Also, HMO coverage requires you to pick a primary care physician (PCP) and get a referral from him/her before making an appointment with a specialist. HMO coverage typically has lower monthly premiums compared to PPO coverage, and you likely won’t have to file claims, since you’ll only be getting in-network services.
High deductible health plan (HDHP): Also known as a consumer driven health plan, an HDHP is a type of health plan that has higher deductibles than many other plans. HDHPs can be designed as either HMOs or PPOs, depending on the plan. Not all HDHPs are HSA-qualified; see the requirements for HSA qualification here.
In-network medical costs: Medical expenses incurred within your health insurance’s network of healthcare providers. Typically, copays, coinsurance, and deductible apply to in-network costs.
Network: For insurance purposes, a network is a group of doctors, hospitals, and other healthcare providers that has been established by your insurance provider. Your insurance provider has negotiated with the members of the group to provide medical services at specific rates.
Out-of-network medical costs: Medical expenses incurred outside your health insurance’s network of healthcare providers. Typically, copays, coinsurance, and deductible do not apply to in-network costs.
Out-of-pocket costs: Any medical costs not paid for by your insurance provider (like copayments, coinsurance, and deductibles). Your premiums are not considered out-of-pocket expenses.
Out-of-pocket maximum: The maximum amount of money you’re required to pay each year under your health insurance coverage. Once you’ve reached this maximum, your insurance covers all other medical expenses for the year. The out-of-pocket maximum typically only applies to in-network costs.
Pre-existing condition: A medical condition that existed before your health insurance coverage started.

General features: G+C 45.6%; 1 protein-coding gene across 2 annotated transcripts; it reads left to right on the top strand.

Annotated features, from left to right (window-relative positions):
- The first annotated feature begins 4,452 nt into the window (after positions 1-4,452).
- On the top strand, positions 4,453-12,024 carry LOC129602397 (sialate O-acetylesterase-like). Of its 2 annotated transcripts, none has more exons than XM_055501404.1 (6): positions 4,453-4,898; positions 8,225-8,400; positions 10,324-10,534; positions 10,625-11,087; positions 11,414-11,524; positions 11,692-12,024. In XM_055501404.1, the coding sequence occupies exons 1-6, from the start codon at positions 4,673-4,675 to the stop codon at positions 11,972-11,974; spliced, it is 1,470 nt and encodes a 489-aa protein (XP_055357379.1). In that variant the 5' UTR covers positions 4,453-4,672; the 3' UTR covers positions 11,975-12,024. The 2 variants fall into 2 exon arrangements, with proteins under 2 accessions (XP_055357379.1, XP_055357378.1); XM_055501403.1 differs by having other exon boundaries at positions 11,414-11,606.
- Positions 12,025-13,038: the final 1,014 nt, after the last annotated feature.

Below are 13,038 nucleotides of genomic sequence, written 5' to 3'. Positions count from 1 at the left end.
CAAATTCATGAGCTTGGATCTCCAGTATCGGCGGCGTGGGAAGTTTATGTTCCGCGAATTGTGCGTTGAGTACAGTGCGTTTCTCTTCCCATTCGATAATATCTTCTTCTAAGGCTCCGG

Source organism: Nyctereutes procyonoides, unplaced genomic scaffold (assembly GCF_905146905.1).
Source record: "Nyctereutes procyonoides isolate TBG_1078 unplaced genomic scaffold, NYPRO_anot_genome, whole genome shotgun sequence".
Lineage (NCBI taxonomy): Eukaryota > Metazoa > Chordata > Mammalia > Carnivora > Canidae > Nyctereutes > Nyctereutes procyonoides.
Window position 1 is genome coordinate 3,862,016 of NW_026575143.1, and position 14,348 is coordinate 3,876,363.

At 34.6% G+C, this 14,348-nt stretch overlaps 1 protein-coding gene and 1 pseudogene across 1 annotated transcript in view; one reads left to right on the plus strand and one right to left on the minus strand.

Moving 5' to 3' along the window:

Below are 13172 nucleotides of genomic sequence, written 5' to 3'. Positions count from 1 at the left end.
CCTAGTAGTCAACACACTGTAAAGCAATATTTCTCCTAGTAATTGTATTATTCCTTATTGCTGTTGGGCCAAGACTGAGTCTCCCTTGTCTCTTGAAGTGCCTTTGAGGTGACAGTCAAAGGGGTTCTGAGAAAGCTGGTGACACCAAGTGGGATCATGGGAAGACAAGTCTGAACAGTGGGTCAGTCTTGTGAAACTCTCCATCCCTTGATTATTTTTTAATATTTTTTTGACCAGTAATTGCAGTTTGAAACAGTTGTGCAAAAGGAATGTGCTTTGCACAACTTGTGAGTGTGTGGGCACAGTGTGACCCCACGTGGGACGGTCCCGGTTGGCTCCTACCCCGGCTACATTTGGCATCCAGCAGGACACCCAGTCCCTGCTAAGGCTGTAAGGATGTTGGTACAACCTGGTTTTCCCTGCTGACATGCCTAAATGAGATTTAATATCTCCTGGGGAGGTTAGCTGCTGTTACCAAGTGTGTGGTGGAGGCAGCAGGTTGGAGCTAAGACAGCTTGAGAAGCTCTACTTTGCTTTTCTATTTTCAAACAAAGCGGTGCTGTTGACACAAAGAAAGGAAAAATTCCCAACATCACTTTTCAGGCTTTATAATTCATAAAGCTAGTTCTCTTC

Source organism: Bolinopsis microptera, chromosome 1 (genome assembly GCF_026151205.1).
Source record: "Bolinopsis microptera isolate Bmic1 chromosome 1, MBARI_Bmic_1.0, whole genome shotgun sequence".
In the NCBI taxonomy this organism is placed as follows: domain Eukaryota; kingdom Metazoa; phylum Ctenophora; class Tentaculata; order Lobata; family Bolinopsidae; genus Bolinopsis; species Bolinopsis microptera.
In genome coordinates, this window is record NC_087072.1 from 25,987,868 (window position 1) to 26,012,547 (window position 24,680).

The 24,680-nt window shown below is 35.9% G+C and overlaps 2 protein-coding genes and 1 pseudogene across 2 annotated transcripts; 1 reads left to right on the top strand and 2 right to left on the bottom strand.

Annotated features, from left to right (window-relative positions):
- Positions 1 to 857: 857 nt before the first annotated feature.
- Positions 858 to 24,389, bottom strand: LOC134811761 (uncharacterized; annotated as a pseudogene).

Preferred provider organization (PPO) coverage: PPO coverage is also based around networks of medical providers, but you are allowed to go out-of-network for medical services. PPO coverage usually pays some of the cost for out-of-network service, but not as much as for in-network service. However, your out-of-network service likely won’t count toward your annual deductible, so you could end up paying more before you reach your deductible.
Also, PPO coverage doesn’t require you to choose a PCP and doesn’t require referrals for seeing specialists. PPO coverage typically has higher monthly premiums than HMO coverage, since PPO coverage allows you to go out-of-network for medical service. And with PPO coverage, you may have to file claims for any out-of-network services you receive. Learn more about PPO and HMO coverage here.
Premium: The monthly cost of your health insurance coverage. You pay premiums in addition to any other medical expenses you incur.
Preventive care: Services such as annual physicals or immunizations that are covered at no cost to you by many health insurance plans. See more examples of preventive care here; check with your insurance provider to find out which preventive care services are covered by your plan.
Self-only insurance: An insurance plan that only covers the insurance accountholder.
Want to understand exactly how HSAs work and why they’re such powerful savings vehicles? Get the Ultimate Guide to HSAs.